Usually, thee are methods to "zero check" and correct the amplifier. You can basically turn it into an amplifier and amplify Vos.
     
  9. Elerion

    Elerion Member

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    An exercise from an electronics book (attached) confused me.
    It is trying to illustrate and be an example of the kind of exercise I attached at the top of the thread, applied to a shunt-shunt negative feedback.

    The input resistor is 1k.
    The answer (at the bottom) states that feedback circuit input impedance (Rent) is 150 and not 1k. It happends to be almost Rin / (1+AB). Same goes for output impedance (92 ohm - look at not below).
    ( -870 V/V is, as you can guess, voltage gain).

    Note: opAmp input impedance is not supposed infinite, but 100k (Rid). Output, 1k. Just to practice with non-ideal opamp.

    EDIT: Ok, I see my mistake... (to late! just a few minutes before Nigels reply) R_ent is the impedance seen passed the input resistor. So a voltage inverting amplifier's input impedance, in this case, would be its input resistor + 150 ohm. I just didn't see the point of calculating impedance at opamp input,... but I do now. Thanks to all.

    Sorry Nigel, I wan't mean to confuse anyone. I spent a couple of hours amazed on something I KNEW it couldn't be, but didn't see WHY.
     

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    Last edited: Dec 15, 2015
  10. Nigel Goodwin

    Nigel Goodwin Super Moderator Most Helpful Member

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    You're confusing yourself (and everyone here), by talking about the supposed impedance of the opamp, and NOT the impedance of the circuit.

    The input of the circuit is 1K (as near as makes no odds) - you don't need to dig any deeper to use opamps, the whole idea of opamps is infinite input impedance, and zero output impedance - as this makes the calculations trivial, and it's so close to reality that it's well within component tolerances, then it's all you need.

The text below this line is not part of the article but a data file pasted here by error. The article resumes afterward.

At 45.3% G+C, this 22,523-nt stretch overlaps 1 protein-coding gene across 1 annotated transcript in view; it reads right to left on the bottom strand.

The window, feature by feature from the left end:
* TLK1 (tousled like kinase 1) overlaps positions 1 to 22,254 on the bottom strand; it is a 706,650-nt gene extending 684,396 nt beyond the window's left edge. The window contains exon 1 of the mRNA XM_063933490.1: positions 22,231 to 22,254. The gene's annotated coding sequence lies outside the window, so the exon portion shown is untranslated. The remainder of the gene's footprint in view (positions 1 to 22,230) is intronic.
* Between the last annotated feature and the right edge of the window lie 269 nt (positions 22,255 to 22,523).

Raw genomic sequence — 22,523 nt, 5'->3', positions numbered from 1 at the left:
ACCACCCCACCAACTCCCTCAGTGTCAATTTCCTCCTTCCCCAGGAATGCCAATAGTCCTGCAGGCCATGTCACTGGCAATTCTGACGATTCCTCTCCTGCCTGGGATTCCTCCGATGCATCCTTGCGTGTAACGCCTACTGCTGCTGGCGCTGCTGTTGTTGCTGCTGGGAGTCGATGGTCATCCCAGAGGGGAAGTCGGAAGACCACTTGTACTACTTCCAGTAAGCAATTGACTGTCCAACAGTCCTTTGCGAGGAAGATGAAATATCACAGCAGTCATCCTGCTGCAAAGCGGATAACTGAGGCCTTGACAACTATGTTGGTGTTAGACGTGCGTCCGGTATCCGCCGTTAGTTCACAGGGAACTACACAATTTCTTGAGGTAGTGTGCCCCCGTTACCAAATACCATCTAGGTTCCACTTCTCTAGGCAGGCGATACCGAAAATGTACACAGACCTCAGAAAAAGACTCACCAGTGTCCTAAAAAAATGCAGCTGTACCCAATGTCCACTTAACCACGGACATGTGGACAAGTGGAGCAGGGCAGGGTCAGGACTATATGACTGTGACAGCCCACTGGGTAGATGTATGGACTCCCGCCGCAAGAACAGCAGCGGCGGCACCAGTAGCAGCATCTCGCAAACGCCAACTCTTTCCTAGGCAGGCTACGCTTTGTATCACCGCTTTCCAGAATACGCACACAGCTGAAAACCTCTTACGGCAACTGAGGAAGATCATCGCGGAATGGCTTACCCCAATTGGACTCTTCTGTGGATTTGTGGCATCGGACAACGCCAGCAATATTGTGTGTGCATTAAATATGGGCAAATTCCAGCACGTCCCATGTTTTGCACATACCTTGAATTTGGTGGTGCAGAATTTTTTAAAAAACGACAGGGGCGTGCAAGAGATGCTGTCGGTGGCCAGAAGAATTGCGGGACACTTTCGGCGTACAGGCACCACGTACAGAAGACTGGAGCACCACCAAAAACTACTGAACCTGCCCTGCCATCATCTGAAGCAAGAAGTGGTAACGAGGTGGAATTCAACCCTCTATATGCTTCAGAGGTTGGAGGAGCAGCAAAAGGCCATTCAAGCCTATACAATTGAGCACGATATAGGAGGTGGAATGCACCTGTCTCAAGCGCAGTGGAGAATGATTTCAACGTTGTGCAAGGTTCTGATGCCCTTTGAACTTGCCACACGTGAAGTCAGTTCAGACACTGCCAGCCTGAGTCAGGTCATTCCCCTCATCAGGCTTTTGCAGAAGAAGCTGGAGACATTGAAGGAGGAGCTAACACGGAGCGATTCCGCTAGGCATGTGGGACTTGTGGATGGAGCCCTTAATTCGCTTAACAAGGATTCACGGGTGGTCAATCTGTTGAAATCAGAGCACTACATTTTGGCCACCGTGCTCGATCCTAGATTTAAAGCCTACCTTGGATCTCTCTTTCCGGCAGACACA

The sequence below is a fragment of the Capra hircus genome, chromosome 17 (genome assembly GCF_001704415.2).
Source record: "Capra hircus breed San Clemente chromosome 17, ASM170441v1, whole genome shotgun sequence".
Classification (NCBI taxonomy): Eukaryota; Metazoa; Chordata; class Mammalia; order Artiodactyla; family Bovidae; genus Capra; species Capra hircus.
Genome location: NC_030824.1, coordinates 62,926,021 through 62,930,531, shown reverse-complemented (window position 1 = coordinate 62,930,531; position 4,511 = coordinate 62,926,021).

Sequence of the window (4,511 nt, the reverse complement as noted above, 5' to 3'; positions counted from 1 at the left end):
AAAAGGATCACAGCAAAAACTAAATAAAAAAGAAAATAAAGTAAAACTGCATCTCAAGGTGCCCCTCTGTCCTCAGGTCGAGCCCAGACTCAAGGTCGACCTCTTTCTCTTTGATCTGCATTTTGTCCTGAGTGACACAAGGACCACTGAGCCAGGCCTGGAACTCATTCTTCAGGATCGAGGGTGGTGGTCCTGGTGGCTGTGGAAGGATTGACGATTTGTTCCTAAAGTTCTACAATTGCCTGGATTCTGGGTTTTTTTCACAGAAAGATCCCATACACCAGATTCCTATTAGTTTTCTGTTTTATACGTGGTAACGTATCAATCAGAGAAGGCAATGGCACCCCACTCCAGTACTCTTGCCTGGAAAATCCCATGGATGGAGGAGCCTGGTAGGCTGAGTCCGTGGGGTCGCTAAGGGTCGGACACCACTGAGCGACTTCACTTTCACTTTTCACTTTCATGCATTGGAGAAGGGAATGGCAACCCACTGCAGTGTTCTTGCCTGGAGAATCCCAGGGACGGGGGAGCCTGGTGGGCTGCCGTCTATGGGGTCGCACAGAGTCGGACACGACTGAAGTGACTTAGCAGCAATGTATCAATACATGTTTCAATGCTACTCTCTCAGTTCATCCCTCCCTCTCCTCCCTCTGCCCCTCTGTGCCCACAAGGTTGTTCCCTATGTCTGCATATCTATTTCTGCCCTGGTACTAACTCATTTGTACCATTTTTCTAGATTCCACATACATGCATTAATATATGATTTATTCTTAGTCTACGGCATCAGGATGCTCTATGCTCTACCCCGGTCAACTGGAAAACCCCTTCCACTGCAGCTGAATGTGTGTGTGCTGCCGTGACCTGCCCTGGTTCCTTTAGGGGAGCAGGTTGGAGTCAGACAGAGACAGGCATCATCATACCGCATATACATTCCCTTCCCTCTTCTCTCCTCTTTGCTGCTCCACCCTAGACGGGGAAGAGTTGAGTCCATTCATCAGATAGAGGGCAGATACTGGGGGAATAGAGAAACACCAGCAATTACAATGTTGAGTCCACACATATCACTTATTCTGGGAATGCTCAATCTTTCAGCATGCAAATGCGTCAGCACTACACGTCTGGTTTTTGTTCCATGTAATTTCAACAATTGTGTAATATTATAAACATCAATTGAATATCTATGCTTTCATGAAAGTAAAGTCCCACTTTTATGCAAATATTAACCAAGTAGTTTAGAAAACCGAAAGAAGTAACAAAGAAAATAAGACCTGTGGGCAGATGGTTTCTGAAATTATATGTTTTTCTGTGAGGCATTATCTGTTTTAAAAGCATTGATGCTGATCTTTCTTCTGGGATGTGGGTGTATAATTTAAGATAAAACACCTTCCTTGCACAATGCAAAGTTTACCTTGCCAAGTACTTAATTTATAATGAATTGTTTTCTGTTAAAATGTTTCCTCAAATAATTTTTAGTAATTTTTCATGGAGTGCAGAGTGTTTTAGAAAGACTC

So no 'contradiction', just 'real life' as opposed to 'made up' theories.
     
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  11. KeepItSimpleStupid

    KeepItSimpleStupid Well-Known Member Most Helpful Member

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    I'm more of an "intuitive OP amp person". Actually got through 2 years of EE and a year AAS degree without studying OP amps, nor simulations. No or little PC's back then.

    I had a couple of "intuitive" screw ups too. When something with a zero output Z is fed with something with a bias current and the bias current has no place to go, it's like I=2pA/0 ohms. Driving capacitive loads is troublesome too.

    In DC circuits you really have to worry about Vos. Guarding. Never quite understood "noise gain" Thermoelectric (seebeck) effects. Use or non-use of solder.

    In an I-V converter, my Offset compensation relied on the D/A outpointing 0V for digital 0 in. Well that didn't happen. The offset was 40 pA which we could easily live with.

    In AC circuits you have to worry about frequency, capacitive loads, parasitic capacitances. That got me too.